The controversy then hit its peak in July 2004 as the game was linked to the murder of 14-year-old Stefan Pakeerah by his 17-year-old friend Warren Leblanc in Leicestershire. They found a copy of the game in Leblanc’s room which was seized as evidence. The victims mother was also quoted saying “I think that I heard some of Warren’s friends say he was obsessed by this game. To quote from the website that promotes it, it calls it a psychological experience, not a game, and it encourages brutal killing. If he was obsessed by it, it could well be that the boundaries for him became quite hazy.” Leblanc was later sentenced to life in prison for murder.

Three years later, in the build-up to the release of Manhunt 2, the controversy re-ignited. Two days after announcing the game, which was set for release in July, Take-Two Interactive (Rockstar’s parent company) issued a statement which read, in part: “We are aware that in direct contradiction to all available evidence, certain individuals continue to link the original Manhunt title to the Warren Leblanc case in 2004. The transcript of the court case makes it quite clear what really happened. At sentencing the Judge, defence, prosecution and Leicester police all emphasized that Manhunt played no part in the case.” Later that day, however, Patrick and Giselle Pakeerah condemned the decision to release a sequel, and insisted that Manhunt was a factor in their son’s murder. Upon the announcement of the sequel, Patrick stated “I’m very disappointed. This is rubbing salt into the wounds in the month we will be marking the anniversary of Stefan’s death. I’m very surprised they are doing this after all that has happened and all the publicity.” Giselle added “It is an insult to my son’s memory that they have announced this game in the month we will be marking this anniversary. These game moguls are making a lot of money out of games which are morally indecent. Why do they have to pump more violence into society?” Leicester East MP Keith Vaz supported the Pakeerahs, claiming he was “astonished” that Rockstar were making a sequel; “It is contempt for those who are trying very hard to ensure something is done to control the violent nature of these games.”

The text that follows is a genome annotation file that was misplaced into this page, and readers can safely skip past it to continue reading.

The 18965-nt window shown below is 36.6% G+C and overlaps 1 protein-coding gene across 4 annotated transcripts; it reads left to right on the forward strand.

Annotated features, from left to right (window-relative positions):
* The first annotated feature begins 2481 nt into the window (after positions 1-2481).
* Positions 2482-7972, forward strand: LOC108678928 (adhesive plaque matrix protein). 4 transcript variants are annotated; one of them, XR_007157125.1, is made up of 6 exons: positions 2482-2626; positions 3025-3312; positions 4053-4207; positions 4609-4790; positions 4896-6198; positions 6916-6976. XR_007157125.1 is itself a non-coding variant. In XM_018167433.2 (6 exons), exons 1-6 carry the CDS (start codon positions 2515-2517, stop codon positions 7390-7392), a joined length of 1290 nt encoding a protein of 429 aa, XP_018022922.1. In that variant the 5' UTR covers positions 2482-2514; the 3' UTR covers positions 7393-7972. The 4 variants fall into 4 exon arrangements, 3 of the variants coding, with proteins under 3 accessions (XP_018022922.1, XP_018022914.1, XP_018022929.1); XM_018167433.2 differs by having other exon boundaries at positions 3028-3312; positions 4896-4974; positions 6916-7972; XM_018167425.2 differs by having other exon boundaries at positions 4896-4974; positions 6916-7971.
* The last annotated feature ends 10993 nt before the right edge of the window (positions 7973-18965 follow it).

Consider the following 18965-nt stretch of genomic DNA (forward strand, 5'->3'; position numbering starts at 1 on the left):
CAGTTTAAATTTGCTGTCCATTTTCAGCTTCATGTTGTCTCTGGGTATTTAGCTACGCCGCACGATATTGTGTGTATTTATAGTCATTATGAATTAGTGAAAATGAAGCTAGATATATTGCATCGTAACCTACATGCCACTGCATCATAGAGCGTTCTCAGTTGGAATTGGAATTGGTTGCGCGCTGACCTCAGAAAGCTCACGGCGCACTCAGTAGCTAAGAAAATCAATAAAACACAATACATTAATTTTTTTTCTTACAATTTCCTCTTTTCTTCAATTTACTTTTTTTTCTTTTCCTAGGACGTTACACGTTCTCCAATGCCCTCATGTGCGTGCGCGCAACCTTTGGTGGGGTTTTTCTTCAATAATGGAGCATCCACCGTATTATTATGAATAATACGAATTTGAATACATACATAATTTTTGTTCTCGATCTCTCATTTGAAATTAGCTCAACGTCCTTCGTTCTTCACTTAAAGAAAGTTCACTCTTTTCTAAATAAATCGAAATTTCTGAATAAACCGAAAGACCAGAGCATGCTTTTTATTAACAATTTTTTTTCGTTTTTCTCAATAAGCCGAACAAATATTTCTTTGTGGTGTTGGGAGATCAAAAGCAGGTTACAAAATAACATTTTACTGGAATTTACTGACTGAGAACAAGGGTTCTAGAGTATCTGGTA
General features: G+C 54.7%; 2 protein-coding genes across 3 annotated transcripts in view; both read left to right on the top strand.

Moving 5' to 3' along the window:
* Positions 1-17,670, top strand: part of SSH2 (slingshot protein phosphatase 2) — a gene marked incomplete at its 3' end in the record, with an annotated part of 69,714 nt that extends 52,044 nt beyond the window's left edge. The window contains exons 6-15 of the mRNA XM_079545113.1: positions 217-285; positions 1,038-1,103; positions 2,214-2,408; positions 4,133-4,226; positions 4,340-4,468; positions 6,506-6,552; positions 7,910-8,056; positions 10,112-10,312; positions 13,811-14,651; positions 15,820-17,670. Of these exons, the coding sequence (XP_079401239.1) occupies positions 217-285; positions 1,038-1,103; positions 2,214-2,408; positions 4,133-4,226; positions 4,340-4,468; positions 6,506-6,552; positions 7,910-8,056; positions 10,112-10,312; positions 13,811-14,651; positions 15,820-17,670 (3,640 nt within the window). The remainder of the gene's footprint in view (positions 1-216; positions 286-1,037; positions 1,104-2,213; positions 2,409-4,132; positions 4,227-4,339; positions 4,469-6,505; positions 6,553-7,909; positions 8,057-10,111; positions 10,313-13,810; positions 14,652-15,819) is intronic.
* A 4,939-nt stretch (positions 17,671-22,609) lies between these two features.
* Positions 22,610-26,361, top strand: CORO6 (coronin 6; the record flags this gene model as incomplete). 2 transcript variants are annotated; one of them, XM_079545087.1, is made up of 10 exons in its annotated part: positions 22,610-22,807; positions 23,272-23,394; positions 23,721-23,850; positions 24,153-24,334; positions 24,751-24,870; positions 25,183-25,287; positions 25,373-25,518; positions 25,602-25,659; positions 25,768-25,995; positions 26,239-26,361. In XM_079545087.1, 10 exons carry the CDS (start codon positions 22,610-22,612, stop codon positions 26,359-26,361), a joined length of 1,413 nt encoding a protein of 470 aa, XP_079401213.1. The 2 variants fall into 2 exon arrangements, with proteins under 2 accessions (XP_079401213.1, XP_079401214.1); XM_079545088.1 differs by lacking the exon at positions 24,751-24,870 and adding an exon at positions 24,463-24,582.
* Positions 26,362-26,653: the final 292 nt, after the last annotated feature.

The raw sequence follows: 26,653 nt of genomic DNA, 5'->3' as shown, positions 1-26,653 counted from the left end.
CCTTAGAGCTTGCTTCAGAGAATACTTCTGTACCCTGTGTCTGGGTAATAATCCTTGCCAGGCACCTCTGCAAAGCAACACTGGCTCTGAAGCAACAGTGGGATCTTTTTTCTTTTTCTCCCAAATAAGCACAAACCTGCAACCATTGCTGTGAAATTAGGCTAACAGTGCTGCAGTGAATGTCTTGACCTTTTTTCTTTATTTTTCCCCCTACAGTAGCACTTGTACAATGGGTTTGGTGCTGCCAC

Several weeks later, Jack Thompson – American activist and disbarred attorney, vowed to have Manhunt 2 banned, claiming that the police were incorrect in asserting the game had belonged to Pakeerah, and that Take-Two were lying about the incident:

“I have been asked by individuals in the United Kingdom to help stop the distribution of Take-Two/Rockstar’s hyperviolent video game Manhunt 2 in that country due out this summer. The game will feature stealth murder and torture. The last version allowed suffocation of victims with plastic bags. The original Manhunt was responsible for the bludgeoning death of a British youth by his friend who obsessively played the game. The killer used a hammer just as in the game he played. Take-Two/Rockstar, anticipating the firestorm of criticism with the release of the murder simulator sequel, is lying to the public on both sides of the pond in stating this week that the game had nothing to do with the murder.” His efforts to have Manhunt 2 banned were unsuccessful and it was released in the UK in October 2008.

My Experience of Video Game Violence